Lean forward (suggests attention and interest)
This in our field is known as the SOLER acronym (WALSH, 2002)
Further to this, never feel you need to say something when nothing is being said, think personal safety (some people can become aggressive), dont lie. We are also taught that it is not a sin to shed a tear infact it can show empathy, however dont do a gazza and cause a flash flood in the living room. There is much more advice that could be given but my fingers are bleeding now and am losing all feeling in me bum.
IMPORTANT: This is stuff taught and researched to us or by us as nurses. I have posted it as a GENERAL help if indeed it is to anyone. It is no substitute for any training you might recieve as specials but it should help.
All this info is out there, and one particular person to look up on grief (as a starting point) KUBLER-ROSS.
Hope it all helps
Posted 04 January 2005 - 05:38 PM
Hope you are OK though mate
Posted 04 January 2005 - 10:56 PM
They are trained to the job after all.
Posted 04 January 2005 - 11:28 PM
I havent had to do anything like that yet and I hope its a good long while before I do.
It must be incredibly distressing for everyone.
Posted 04 January 2005 - 11:33 PM
however dont do a gazza and cause a flash flood in the living room.
Have only done a couple of Death Messages. Both times with a reg. Definitely not one of the better aspects of the job but, unfortunately, a necessary one.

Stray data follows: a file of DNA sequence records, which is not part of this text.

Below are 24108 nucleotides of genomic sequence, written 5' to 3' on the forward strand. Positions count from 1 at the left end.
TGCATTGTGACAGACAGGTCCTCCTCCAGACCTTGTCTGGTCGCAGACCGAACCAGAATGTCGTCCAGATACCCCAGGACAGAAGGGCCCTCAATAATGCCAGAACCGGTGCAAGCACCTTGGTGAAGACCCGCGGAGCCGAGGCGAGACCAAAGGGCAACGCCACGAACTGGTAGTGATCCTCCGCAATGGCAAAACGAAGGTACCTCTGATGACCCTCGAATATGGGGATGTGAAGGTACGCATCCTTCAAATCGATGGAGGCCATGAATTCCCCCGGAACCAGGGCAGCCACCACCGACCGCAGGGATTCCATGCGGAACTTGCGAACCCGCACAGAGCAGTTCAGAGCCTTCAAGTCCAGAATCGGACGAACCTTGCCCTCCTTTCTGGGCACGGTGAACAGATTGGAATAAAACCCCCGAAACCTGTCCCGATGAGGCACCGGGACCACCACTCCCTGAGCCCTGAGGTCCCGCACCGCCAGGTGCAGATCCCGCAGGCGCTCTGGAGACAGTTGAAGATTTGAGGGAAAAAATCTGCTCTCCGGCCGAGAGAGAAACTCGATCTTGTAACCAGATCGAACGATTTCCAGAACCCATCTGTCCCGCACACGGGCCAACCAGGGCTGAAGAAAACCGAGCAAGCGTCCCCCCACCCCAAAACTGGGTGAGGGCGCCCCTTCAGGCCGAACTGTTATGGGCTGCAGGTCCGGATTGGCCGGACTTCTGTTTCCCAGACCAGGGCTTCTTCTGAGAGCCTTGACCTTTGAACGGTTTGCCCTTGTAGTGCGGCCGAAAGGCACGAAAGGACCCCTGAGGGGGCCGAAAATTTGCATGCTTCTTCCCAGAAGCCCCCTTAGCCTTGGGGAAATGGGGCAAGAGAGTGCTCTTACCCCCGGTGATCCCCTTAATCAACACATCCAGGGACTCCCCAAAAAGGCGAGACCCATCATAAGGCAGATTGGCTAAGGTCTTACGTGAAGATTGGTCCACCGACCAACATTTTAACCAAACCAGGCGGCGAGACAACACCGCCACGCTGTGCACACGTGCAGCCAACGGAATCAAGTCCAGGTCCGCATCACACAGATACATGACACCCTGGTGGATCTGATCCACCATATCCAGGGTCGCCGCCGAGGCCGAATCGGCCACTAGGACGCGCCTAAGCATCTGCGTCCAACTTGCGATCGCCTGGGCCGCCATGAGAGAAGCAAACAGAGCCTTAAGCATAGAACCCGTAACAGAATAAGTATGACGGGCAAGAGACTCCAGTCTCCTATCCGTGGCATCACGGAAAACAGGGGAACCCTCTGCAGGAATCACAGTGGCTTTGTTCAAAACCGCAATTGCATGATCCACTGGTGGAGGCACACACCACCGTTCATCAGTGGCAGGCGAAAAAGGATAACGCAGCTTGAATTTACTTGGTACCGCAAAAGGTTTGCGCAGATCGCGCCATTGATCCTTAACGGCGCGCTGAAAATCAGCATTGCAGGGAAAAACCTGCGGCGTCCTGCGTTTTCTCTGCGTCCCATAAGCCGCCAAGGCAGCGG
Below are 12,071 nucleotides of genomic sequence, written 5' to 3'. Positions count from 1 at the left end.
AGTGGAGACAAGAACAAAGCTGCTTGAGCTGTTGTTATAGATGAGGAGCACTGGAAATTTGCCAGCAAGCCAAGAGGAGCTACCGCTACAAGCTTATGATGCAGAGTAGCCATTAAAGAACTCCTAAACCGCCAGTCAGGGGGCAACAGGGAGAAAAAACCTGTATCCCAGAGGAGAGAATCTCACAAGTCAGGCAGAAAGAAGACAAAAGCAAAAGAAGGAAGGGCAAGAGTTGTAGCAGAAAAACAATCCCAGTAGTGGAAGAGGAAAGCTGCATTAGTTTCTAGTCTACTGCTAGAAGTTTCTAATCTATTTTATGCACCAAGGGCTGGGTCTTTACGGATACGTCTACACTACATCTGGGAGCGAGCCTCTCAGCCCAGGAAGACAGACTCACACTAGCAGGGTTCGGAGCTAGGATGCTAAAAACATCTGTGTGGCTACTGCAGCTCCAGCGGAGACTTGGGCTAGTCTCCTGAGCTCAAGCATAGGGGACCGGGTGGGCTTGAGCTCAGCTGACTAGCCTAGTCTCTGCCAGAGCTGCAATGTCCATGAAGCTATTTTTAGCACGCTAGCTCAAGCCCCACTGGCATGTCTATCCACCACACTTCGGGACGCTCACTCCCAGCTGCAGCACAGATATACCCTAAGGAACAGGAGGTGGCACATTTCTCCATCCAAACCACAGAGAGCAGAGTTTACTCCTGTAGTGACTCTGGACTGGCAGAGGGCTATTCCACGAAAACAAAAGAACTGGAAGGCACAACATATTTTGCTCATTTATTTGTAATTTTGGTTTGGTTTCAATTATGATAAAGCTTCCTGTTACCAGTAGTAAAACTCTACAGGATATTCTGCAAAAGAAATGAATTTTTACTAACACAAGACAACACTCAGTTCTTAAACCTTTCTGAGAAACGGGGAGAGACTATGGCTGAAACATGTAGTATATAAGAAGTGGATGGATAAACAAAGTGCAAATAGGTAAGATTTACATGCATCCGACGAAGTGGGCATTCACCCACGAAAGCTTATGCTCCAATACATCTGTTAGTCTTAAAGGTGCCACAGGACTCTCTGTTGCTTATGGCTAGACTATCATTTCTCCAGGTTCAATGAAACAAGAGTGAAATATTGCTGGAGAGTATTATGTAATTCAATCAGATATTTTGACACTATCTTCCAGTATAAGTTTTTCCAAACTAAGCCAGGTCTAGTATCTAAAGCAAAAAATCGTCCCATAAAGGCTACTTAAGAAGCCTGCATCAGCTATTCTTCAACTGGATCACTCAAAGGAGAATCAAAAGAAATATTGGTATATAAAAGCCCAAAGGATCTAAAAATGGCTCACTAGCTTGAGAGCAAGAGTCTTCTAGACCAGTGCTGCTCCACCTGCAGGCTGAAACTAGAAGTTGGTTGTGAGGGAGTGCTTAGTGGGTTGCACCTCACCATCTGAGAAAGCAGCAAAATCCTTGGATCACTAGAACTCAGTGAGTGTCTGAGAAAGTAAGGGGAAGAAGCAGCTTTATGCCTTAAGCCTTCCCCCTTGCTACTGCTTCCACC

Found it difficult to stem any emotions I was feeling at the time. What I found was that later on I just let it all out on my own. Spoke to a few other cops about and they said the same thing. I suppose though that everyone has a different coping mechanism for these events.
Grampian has excellent support from Occupational welfare, especially after the likes of Fatal RTAs etc. Good to know there is someone to talk to if needed.
Posted 05 January 2005 - 01:45 AM
As people have said, its not a nice job to do, especially at the time of year you had to. But dont forget your force has many ways it can help you. There are always people to speak to, and they provide councilling etc.
Hope you are OK though mate
I couldn't agree more with the above statement.
I am not a counsellor in any way. I'm only going to offer my 'few' years of experience.
Don't be afraid to talk about it or even afraid to want to talk about it. It is a dreaded situation which is very difficult for someone with little experience to cope with.
You may be able to....some people think they can. It might be something that will come back to you in later years and give you nightmares.
All I'd add is to not be afraid to use your force's counselling service. You will be able to do it through your OHU.
Good luck mate...
Posted 07 January 2005 - 10:12 PM
It must be so hard.
Posted 08 January 2005 - 07:49 PM
I know it sounds harsh but it's good to distance yourself when dealing with death otherwise you tend to dwell on it and it will eventually cause you problems.
The most shocking one I did, was to tell an elderly mother that her son was dead...I knocked on her door and asked quietly and tactfully if I could come in and have a chat....she let me in and we sat in the front room..I told her very gently that her son had passed away...she looked straight at me and said 'is that it..I thought it was something serious...he was a good for nothing layabout anyway'
What do you say to that?????
Posted 08 January 2005 - 08:13 PM
I would most probably shrug her comment off with a discreet 'chuckle' if you get me ... as she clearly couldn't care less from that comment.
Posted 08 January 2005 - 09:56 PM
Posted 08 January 2005 - 10:06 PM
Going a bit senile obviously